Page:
20% Of Employees Used Telehealth in 2021 and Declined Throughout the Year, According to Integrated Benefits Institute Analysis
- Employees Who Are Men, 18-24 Years, With High School Education or Less Use Telehealth the Least
Prior to the COVID-19 pandemic, telehealth use was not widely used. Use surged once the pandemic began, as people were discouraged from seeking care in person. However, employers are still concerned some employees are not receiving adequate care. Only 20% of employees sought virtual care in 2021, and overall employee use decreased throughout the year. To examine which employees are using virtual care throughout the pandemic, health and productivity research non-profit Integrated Benefits Institute conducted an analysis of data on virtual care use.
The study analyzed data from the 2020 National Health Interview Survey (July to December), and the 2021 Household Pulse Survey (April to October). Across both years, data showed that men utilized virtual care less than women. Individuals between 18 and 24 years of age were least likely to use virtual care, along with those who have a high school education or less.
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Virtual care was used most by employees in the northeast and west—with the highest use seen in urban areas, and the lowest use in rural areas across the country. Employers are rightfully concerned that there may be employees missing out on care. This data can be used to tailor communications and strategies for those employees who fall under these demographics.
“The data show us how different groups use telehealth and how use and access vary greatly among employees,” said Lead Researcher Dr. Nicole Nicksic. “While differences from location to education were expected, employers can help alleviate those disparities and ensure employees have equitable access to health care, including telehealth options. Including telehealth in a primary care model to improve individual health is an important next step with technology that is here to stay.”
Private sector employees made up the majority of the employees surveyed, however, they used virtual care less than other sectors. Among frontline workers, health care workers used virtual care the most, while food and beverage, and retail workers used it the least.
Employees who have been diagnosed with COVID-19, or anxiety and/or depression, utilized virtual care the most. For employees who are missing work due to illness, injury or disability, virtual care use increased with the number of missed workdays. Video use was more popular than phone for virtual care.
UnitedHealthcare (UHC) claims data observed the medical care virtual visits from national vendor providers and traditional providers from over 6 million members. Claims incurred from September 2020 through the end of August 2021 show that the overall number of virtual health care claims has decreased since the beginning of the pandemic, and approximately 1 in 4 subscribers used traditional and/or national virtual vendor providers for virtual visits, corroborating the national data. Interestingly, 92% of all virtual care in the time period studied was received at traditional health care providers.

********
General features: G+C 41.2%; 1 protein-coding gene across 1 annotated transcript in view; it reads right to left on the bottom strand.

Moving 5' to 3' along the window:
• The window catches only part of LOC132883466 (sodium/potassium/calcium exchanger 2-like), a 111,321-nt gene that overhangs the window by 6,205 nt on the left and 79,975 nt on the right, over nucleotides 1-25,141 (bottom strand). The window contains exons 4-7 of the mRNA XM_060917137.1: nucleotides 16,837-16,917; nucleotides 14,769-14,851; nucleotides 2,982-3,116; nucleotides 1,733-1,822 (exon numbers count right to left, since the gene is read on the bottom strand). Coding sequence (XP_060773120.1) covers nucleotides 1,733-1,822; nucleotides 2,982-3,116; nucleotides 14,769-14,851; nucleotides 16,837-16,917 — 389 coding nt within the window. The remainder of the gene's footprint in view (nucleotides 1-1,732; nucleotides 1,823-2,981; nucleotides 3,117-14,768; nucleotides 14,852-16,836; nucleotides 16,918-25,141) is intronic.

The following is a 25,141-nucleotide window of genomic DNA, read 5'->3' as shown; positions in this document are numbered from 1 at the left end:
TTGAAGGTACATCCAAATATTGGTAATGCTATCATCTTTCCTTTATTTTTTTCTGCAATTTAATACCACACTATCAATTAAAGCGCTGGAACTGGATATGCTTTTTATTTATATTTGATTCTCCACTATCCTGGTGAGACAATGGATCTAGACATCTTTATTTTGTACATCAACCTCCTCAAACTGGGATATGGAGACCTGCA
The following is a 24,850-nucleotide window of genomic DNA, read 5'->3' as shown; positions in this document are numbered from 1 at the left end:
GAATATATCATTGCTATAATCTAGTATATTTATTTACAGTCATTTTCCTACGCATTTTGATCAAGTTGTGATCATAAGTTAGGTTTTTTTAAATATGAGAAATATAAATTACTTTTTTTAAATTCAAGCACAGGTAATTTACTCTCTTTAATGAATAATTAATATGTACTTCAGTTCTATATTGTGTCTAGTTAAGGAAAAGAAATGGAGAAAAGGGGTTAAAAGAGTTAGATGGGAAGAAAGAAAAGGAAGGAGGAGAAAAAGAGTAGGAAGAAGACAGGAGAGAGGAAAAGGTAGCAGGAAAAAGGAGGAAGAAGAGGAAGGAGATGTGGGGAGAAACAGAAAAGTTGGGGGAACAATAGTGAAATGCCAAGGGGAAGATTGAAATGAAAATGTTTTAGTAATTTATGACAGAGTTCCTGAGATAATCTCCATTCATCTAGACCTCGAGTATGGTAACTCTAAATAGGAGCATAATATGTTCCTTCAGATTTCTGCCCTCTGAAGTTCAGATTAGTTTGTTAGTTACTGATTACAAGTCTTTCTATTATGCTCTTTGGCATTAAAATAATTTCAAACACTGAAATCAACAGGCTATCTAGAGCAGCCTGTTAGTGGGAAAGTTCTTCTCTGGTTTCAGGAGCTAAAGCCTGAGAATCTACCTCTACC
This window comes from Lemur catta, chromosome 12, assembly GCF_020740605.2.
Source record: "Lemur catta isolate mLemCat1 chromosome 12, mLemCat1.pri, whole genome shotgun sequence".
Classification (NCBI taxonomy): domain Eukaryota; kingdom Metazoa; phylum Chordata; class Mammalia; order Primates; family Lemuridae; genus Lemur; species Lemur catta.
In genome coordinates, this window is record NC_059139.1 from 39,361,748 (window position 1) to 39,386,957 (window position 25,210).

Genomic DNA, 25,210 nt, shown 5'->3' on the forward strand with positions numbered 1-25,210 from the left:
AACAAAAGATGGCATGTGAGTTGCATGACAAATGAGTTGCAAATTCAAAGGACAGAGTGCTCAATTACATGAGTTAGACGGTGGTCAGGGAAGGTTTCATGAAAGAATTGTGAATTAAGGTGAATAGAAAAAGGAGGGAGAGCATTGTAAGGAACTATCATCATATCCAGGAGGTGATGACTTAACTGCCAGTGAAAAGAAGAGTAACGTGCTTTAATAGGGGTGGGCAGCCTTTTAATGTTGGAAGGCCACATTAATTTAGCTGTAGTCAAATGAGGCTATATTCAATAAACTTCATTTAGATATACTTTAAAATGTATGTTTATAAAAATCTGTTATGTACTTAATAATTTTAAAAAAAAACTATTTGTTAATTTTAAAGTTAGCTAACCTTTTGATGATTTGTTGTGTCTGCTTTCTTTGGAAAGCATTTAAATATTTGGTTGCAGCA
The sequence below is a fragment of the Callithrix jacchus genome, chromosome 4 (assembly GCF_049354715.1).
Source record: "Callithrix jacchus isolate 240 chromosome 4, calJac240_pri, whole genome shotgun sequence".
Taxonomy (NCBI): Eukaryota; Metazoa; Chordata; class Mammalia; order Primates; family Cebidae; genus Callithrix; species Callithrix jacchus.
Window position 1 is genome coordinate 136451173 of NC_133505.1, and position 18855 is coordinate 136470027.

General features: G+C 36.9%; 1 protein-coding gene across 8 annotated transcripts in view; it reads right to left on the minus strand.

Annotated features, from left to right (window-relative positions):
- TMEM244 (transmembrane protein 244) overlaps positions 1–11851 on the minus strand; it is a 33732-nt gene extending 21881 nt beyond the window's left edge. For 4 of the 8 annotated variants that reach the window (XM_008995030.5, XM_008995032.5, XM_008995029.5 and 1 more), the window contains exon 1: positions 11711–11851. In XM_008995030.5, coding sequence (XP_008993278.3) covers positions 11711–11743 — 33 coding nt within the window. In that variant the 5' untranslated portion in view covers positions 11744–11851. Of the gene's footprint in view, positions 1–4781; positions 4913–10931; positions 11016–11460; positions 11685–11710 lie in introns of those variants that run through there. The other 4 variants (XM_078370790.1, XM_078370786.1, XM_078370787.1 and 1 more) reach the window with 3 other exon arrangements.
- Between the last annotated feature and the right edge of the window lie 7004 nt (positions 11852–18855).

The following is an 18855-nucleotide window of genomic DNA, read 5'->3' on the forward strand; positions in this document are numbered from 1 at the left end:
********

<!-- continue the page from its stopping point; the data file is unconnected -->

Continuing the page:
“It’s clear that virtual care is here to stay. Employers should study their virtual care data closely to assure that their goals are being met. Ask basic questions: Which populations are using it the most/least? Are you filling network inadequacies with virtual options? Are you eliminating financial, geographic or ethnic barriers to care with virtual options? Are members using national vendors (if offered), or their own doctors? Does using virtual care improve leaves or PTO usage? Without firm data to support the strategy on an ongoing basis, there may be lost value on investment,” said IBI President Kelly McDevitt.
Important themes arose when summarizing guidance provided by the health and benefits professionals of several large employers:
- Large employers integrated national virtual vendor providers into their benefits plans well before the pandemic for employee convenience, cost saving to the employee, and the hope of less missed work time. See the value and need for greater access, especially as utilization skyrocketed during the pandemic.
- Data to support health care programs like virtual care are more important now than ever. While virtual care utilization data should be used to assure that access (geographic, financial etc.) gaps are being met, employers should also expand beyond costs and utilization to look at outcomes and even quality of provider care.
- Make communications focused, concise, and intentional – employers got creative (e.g., refrigerator magnets, postcards with QR codes) to send employees and their families information regarding virtual care options.
- Expand virtual care to meet the needs of all pillars of wellbeing – physical, emotional, financial, and social – and work towards a medical home model for virtual care to create more holistic health solutions and meet individuals where they are in their health care journey.